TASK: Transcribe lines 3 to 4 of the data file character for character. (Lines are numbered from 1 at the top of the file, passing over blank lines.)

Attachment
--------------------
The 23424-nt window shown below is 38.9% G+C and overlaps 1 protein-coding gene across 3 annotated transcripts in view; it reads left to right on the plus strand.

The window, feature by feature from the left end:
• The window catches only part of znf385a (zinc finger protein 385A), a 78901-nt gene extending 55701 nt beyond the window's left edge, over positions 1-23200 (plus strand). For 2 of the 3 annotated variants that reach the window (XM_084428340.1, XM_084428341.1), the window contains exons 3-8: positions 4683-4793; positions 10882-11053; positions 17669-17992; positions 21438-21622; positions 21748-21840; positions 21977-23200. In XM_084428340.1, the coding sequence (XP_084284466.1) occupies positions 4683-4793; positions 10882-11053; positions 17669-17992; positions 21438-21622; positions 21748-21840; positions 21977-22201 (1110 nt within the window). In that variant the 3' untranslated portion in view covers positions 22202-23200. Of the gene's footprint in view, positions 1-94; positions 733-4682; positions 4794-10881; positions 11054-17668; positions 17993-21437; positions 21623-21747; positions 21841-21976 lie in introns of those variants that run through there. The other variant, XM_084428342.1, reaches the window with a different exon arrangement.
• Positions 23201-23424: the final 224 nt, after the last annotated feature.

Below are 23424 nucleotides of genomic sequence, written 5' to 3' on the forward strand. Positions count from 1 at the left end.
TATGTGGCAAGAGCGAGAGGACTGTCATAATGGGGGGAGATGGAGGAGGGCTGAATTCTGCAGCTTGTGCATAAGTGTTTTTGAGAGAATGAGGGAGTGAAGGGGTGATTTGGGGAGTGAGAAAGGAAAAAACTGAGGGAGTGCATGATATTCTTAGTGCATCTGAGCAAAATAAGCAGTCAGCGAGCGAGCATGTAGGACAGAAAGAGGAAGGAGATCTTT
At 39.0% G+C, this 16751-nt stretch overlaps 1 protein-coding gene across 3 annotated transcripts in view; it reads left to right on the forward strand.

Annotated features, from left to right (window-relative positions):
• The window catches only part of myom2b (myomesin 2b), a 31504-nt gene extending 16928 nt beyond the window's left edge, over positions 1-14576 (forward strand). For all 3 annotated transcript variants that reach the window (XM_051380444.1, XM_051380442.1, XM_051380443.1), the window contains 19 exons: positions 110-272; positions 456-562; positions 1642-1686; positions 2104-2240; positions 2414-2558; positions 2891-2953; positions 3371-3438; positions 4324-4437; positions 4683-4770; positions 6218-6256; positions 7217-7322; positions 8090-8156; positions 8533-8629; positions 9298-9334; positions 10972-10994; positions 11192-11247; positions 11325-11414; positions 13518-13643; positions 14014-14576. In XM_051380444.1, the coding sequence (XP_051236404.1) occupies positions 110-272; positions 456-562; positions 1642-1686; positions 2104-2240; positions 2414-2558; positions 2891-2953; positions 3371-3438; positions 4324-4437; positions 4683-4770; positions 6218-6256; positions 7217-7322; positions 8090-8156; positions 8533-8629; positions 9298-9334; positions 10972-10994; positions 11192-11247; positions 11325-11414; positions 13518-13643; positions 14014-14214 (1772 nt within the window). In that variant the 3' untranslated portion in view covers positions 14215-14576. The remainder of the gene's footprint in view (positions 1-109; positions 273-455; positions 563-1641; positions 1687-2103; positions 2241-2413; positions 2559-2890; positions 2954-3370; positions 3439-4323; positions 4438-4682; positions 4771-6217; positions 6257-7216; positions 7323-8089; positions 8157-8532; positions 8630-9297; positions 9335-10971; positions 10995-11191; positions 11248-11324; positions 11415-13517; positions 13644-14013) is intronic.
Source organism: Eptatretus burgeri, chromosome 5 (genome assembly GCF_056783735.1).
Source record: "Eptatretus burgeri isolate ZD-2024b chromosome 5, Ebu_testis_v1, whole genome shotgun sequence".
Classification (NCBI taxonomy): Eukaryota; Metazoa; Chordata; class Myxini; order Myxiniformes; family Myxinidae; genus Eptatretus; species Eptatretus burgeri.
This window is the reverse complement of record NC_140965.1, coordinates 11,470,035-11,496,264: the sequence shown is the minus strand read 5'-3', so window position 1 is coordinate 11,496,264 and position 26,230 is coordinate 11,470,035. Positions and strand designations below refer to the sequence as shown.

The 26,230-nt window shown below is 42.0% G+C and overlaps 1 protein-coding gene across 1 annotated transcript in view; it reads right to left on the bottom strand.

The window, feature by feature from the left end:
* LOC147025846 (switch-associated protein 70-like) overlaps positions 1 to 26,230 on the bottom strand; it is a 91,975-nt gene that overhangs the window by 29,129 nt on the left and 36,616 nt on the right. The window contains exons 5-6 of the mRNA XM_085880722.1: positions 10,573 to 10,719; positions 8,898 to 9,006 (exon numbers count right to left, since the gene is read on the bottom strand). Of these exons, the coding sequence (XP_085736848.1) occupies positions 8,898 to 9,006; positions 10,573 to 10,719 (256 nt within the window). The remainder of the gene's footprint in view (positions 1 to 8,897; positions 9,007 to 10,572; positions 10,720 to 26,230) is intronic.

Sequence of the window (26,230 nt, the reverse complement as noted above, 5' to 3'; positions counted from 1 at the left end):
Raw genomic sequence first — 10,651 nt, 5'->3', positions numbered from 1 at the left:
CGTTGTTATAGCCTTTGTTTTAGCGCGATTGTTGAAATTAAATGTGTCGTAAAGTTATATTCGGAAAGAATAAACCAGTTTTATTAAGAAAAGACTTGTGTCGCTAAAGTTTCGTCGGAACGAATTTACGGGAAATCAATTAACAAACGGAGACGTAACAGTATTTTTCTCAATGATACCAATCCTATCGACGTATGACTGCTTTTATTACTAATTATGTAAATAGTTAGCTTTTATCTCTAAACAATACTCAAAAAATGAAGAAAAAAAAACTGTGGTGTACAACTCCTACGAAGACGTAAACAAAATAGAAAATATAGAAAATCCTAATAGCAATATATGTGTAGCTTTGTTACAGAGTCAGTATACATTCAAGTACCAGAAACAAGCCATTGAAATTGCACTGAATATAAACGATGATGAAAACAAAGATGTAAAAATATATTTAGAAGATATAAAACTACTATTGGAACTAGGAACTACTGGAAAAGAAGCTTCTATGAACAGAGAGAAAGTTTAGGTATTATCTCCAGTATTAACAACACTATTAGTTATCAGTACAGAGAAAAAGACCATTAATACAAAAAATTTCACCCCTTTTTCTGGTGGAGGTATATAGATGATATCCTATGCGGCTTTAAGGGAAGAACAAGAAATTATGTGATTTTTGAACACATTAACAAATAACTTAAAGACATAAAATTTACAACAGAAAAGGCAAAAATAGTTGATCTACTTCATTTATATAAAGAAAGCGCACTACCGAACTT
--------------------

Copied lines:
• The window catches only part of znf385a (zinc finger protein 385A), a 78901-nt gene extending 55701 nt beyond the window's left edge, over positions 1-23200 (plus strand). For 2 of the 3 annotated variants that reach the window (XM_084428340.1, XM_084428341.1), the window contains exons 3-8: positions 4683-4793; positions 10882-11053; positions 17669-17992; positions 21438-21622; positions 21748-21840; positions 21977-23200. In XM_084428340.1, the coding sequence (XP_084284466.1) occupies positions 4683-4793; positions 10882-11053; positions 17669-17992; positions 21438-21622; positions 21748-21840; positions 21977-22201 (1110 nt within the window). In that variant the 3' untranslated portion in view covers positions 22202-23200. Of the gene's footprint in view, positions 1-94; positions 733-4682; positions 4794-10881; positions 11054-17668; positions 17993-21437; positions 21623-21747; positions 21841-21976 lie in introns of those variants that run through there. The other variant, XM_084428342.1, reaches the window with a different exon arrangement.
• Positions 23201-23424: the final 224 nt, after the last annotated feature.